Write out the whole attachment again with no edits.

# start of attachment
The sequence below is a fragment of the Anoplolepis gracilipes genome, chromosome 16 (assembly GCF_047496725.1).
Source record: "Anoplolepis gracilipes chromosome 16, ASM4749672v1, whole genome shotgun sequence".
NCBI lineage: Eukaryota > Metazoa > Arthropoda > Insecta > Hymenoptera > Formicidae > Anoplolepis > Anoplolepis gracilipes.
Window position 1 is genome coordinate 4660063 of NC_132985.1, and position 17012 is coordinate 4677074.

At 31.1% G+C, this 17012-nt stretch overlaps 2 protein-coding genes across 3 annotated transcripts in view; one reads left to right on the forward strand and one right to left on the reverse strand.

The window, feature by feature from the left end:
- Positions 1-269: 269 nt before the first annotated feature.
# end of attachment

The sequence below is a fragment of the Anoplolepis gracilipes genome, chromosome 16 (assembly GCF_047496725.1).
Source record: "Anoplolepis gracilipes chromosome 16, ASM4749672v1, whole genome shotgun sequence".
NCBI lineage: Eukaryota > Metazoa > Arthropoda > Insecta > Hymenoptera > Formicidae > Anoplolepis > Anoplolepis gracilipes.
Window position 1 is genome coordinate 4660063 of NC_132985.1, and position 17012 is coordinate 4677074.

At 31.1% G+C, this 17012-nt stretch overlaps 2 protein-coding genes across 3 annotated transcripts in view; one reads left to right on the forward strand and one right to left on the reverse strand.

The window, feature by feature from the left end:
- Positions 1-269: 269 nt before the first annotated feature.